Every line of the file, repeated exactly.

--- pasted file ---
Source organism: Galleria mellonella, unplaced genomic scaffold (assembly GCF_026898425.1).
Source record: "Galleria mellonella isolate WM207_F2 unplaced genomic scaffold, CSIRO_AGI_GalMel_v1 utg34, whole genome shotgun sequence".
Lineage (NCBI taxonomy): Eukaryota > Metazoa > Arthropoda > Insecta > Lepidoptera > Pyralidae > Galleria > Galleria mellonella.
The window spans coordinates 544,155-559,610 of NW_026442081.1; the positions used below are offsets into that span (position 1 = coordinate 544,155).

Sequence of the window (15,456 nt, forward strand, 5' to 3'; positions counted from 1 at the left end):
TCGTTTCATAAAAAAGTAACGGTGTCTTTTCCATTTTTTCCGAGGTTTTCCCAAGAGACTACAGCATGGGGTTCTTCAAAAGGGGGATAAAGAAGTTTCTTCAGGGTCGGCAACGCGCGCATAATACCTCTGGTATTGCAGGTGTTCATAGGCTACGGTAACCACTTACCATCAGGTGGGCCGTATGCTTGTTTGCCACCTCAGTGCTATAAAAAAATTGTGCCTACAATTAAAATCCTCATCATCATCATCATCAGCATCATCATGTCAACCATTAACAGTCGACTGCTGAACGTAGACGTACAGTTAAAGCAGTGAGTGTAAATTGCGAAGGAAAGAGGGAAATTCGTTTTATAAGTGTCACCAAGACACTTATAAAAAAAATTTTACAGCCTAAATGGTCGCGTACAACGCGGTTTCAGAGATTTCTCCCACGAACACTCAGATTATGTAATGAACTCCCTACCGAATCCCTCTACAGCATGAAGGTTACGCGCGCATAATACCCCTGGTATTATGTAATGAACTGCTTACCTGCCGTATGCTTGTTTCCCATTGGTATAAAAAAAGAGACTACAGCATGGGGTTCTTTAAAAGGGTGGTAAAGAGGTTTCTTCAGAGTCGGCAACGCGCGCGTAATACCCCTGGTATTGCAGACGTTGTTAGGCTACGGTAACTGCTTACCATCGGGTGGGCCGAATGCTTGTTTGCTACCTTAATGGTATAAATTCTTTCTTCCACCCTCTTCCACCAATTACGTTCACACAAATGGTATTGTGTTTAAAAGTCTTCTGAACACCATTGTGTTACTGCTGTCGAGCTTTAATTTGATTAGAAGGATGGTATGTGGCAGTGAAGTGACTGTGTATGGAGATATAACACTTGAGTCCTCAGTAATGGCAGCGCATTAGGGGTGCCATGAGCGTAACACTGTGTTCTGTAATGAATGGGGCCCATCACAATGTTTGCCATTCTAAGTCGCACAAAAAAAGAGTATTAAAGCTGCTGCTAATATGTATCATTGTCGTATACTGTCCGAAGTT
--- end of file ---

Source organism: Galleria mellonella, unplaced genomic scaffold (assembly GCF_026898425.1).
Source record: "Galleria mellonella isolate WM207_F2 unplaced genomic scaffold, CSIRO_AGI_GalMel_v1 utg34, whole genome shotgun sequence".
Lineage (NCBI taxonomy): Eukaryota > Metazoa > Arthropoda > Insecta > Lepidoptera > Pyralidae > Galleria > Galleria mellonella.
The window spans coordinates 544,155-559,610 of NW_026442081.1; the positions used below are offsets into that span (position 1 = coordinate 544,155).

Sequence of the window (15,456 nt, forward strand, 5' to 3'; positions counted from 1 at the left end):
TCGTTTCATAAAAAAGTAACGGTGTCTTTTCCATTTTTTCCGAGGTTTTCCCAAGAGACTACAGCATGGGGTTCTTCAAAAGGGGGATAAAGAAGTTTCTTCAGGGTCGGCAACGCGCGCATAATACCTCTGGTATTGCAGGTGTTCATAGGCTACGGTAACCACTTACCATCAGGTGGGCCGTATGCTTGTTTGCCACCTCAGTGCTATAAAAAAATTGTGCCTACAATTAAAATCCTCATCATCATCATCATCAGCATCATCATGTCAACCATTAACAGTCGACTGCTGAACGTAGACGTACAGTTAAAGCAGTGAGTGTAAATTGCGAAGGAAAGAGGGAAATTCGTTTTATAAGTGTCACCAAGACACTTATAAAAAAAATTTTACAGCCTAAATGGTCGCGTACAACGCGGTTTCAGAGATTTCTCCCACGAACACTCAGATTATGTAATGAACTCCCTACCGAATCCCTCTACAGCATGAAGGTTACGCGCGCATAATACCCCTGGTATTATGTAATGAACTGCTTACCTGCCGTATGCTTGTTTCCCATTGGTATAAAAAAAGAGACTACAGCATGGGGTTCTTTAAAAGGGTGGTAAAGAGGTTTCTTCAGAGTCGGCAACGCGCGCGTAATACCCCTGGTATTGCAGACGTTGTTAGGCTACGGTAACTGCTTACCATCGGGTGGGCCGAATGCTTGTTTGCTACCTTAATGGTATAAATTCTTTCTTCCACCCTCTTCCACCAATTACGTTCACACAAATGGTATTGTGTTTAAAAGTCTTCTGAACACCATTGTGTTACTGCTGTCGAGCTTTAATTTGATTAGAAGGATGGTATGTGGCAGTGAAGTGACTGTGTATGGAGATATAACACTTGAGTCCTCAGTAATGGCAGCGCATTAGGGGTGCCATGAGCGTAACACTGTGTTCTGTAATGAATGGGGCCCATCACAATGTTTGCCATTCTAAGTCGCACAAAAAAAGAGTATTAAAGCTGCTGCTAATATGTATCATTGTCGTATACTGTCCGAAGTT